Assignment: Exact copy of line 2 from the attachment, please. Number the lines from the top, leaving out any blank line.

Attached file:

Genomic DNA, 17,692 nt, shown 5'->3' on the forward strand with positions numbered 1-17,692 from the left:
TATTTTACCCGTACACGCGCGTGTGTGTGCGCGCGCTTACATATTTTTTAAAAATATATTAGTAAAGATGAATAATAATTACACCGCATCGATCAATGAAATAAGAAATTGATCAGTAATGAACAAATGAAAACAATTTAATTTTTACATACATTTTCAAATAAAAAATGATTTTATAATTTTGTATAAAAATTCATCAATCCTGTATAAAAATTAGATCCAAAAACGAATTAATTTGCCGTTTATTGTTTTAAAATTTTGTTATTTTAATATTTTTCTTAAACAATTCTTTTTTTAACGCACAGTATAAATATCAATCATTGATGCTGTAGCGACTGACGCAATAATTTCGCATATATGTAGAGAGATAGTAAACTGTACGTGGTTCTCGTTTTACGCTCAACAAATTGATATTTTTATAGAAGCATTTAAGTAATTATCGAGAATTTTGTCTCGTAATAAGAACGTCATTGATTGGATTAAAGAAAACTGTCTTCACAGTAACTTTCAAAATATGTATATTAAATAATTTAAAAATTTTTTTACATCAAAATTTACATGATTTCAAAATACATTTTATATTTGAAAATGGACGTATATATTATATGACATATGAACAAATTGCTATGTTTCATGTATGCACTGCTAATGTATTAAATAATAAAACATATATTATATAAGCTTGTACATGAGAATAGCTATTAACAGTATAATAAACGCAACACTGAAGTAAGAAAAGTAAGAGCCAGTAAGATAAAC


TATTTTACCCGTACACGCGCGTGTGTGTGCGCGCGCTTACATATTTTTTAAAAATATATTAGTAAAGATGAATAATAATTACACCGCATCGATCAATGAAATAAGAAATTGATCAGTAATGAACAAATGAAAACAATTTAATTTTTACATACATTTTCAAATAAAAAATGATTTTATAATTTTGTATAAAAATTCATCAATCCTGTATAAAAATTAGATCCAAAAACGAATTAATTTGCCGTTTATTGTTTTAAAATTTTGTTATTTTAATATTTTTCTTAAACAATTCTTTTTTTAACGCACAGTATAAATATCAATCATTGATGCTGTAGCGACTGACGCAATAATTTCGCATATATGTAGAGAGATAGTAAACTGTACGTGGTTCTCGTTTTACGCTCAACAAATTGATATTTTTATAGAAGCATTTAAGTAATTATCGAGAATTTTGTCTCGTAATAAGAACGTCATTGATTGGATTAAAGAAAACTGTCTTCACAGTAACTTTCAAAATATGTATATTAAATAATTTAAAAATTTTTTTACATCAAAATTTACATGATTTCAAAATACATTTTATATTTGAAAATGGACGTATATATTATATGACATATGAACAAATTGCTATGTTTCATGTATGCACTGCTAATGTATTAAATAATAAAACATATATTATATAAGCTTGTACATGAGAATAGCTATTAACAGTATAATAAACGCAACACTGAAGTAAGAAAAGTAAGAGCCAGTAAGATAAAC